Long Computations in the Main Android Thread

In an Android application, you should work very hard to keep your application responsive to user actions (clicks, touches, scrolling, etc.).  That means not doing time-consuming operations like database queries or long computations in the main thread in which an activity runs.

Here are some good references for understanding this topic:

  • Painless Threading
    This is a good article on the Android Developers website. It covers the basic concepts for good user interface performance.  It is a great place to start.
  • Designing for Responsiveness
    Another article from Android Developers website. The key point for me: “any method that runs in the main thread should do as little work as possible.”
  • Intro to Loopers and Handlers
    This is an excellent explanation of Looper and Handler classes, which are classes that you use when you move tasks out of the user interface thread. The author explains a pattern that he calls the “Pipeline Thread”.

Five Simple Steps

1. Set up your activity so other threads can send messages to update user interface elements. Change the activity so it implements the android.os.Handler callback interface.

public class MyActivity extends Activity
implements Handler.Callback

2. Add an instance variable in your activity to hold a Handler. Then add the following to your activity’s onCreate method.

// Create a handler so other threads can  communicate with this one,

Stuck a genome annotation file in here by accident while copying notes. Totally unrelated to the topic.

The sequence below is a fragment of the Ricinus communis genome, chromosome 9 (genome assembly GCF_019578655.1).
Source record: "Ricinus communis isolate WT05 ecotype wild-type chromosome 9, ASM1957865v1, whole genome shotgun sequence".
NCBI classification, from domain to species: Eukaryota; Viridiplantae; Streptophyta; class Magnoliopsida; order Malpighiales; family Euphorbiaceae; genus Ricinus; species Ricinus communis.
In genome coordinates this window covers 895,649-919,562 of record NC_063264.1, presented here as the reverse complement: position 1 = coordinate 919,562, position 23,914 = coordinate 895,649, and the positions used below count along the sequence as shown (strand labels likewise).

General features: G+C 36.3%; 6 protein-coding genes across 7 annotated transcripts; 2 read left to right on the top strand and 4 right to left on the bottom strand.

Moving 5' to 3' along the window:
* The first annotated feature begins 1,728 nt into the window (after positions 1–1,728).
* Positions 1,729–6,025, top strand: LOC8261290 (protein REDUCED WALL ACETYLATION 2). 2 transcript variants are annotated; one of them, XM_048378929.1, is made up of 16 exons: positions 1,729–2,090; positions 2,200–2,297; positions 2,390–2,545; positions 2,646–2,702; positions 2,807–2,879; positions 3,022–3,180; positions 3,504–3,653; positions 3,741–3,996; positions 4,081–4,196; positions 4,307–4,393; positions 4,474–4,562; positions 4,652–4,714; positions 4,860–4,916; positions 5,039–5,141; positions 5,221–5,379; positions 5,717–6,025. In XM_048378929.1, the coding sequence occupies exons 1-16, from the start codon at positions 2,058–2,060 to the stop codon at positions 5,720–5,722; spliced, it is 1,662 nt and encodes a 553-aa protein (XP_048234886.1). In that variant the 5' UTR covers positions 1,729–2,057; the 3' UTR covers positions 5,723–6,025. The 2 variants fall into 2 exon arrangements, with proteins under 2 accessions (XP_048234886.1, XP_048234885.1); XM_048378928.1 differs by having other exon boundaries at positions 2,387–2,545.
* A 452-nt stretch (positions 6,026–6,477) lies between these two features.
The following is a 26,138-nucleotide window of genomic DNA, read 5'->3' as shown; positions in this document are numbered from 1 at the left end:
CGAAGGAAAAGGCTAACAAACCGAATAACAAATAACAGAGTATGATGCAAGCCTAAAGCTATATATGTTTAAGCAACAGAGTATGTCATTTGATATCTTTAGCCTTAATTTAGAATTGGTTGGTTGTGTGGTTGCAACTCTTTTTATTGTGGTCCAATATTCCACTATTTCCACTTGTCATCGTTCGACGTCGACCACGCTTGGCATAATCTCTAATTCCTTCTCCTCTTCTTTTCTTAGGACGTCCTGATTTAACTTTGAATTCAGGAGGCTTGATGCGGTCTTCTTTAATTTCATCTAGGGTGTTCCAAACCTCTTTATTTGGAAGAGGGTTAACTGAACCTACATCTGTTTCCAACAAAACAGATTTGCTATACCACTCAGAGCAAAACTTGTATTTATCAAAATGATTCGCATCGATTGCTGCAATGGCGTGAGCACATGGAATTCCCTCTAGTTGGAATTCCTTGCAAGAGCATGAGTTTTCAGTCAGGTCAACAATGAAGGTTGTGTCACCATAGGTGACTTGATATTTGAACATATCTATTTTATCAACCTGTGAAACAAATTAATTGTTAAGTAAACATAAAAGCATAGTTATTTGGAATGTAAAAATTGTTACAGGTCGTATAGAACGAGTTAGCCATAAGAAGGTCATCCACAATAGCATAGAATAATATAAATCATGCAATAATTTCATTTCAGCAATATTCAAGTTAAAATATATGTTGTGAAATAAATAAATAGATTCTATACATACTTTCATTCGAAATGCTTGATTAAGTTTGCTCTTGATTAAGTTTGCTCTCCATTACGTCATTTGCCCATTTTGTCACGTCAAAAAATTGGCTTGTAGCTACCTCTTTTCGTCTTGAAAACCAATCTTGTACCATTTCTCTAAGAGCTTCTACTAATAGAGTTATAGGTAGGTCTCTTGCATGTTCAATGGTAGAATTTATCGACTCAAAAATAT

//  which is where UI operations take place.
mHandler = new Handler (this);

3. Implement the Handler.Callback method. This will be the place where you update views and widgets to keep the user informed of progress.

public boolean handleMessage (Message msg)

4. Take expensive operations and start them in a thread. For example, in an onClick method, add the following code:

new Thread(new Runnable() {
public void run() {
…  // something time-consuming
}  }).start();

Somewhere in the code that runs inside that thread, arrange to send a message back to the main activity. The message should convey something about the status of the ongoing operation. Exactly what that is depends on your application.

Message msg = Message.obtain (mHandler, what, arg1, arg2);
mHandler.sendMessage (msg);

5. Back in your activity, make sure that the message receiver is ready to handle the different kinds of messages that get sent. The “what” argument can be used to indicate the type of message. Something like:

public boolean handleMessage (Message msg) {
int kind = msg.what;
int arg1 = msg.arg1;
int arg2 = msg.arg2;
// update user interface views


I was surprised how easy it was to do this. A bit of research on the topic and about an hour editing and debugging was all it took.


About Bill Lahti

Bill Lahti is a software engineer building mobile applications and knowledge management solutions. Two of his interests are writing for this blog and building Android apps, with strategy games being an area of particular interest.
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4 Responses to Long Computations in the Main Android Thread

  1. Hi,

    Just a quick question. Can’t I use an AsyncTask (http://developer.android.com/reference/android/os/AsyncTask.html) for the same?

    Best regards, Philipp

  2. Pingback: Splash Screen Demo App for Android « More Is Not Always Better

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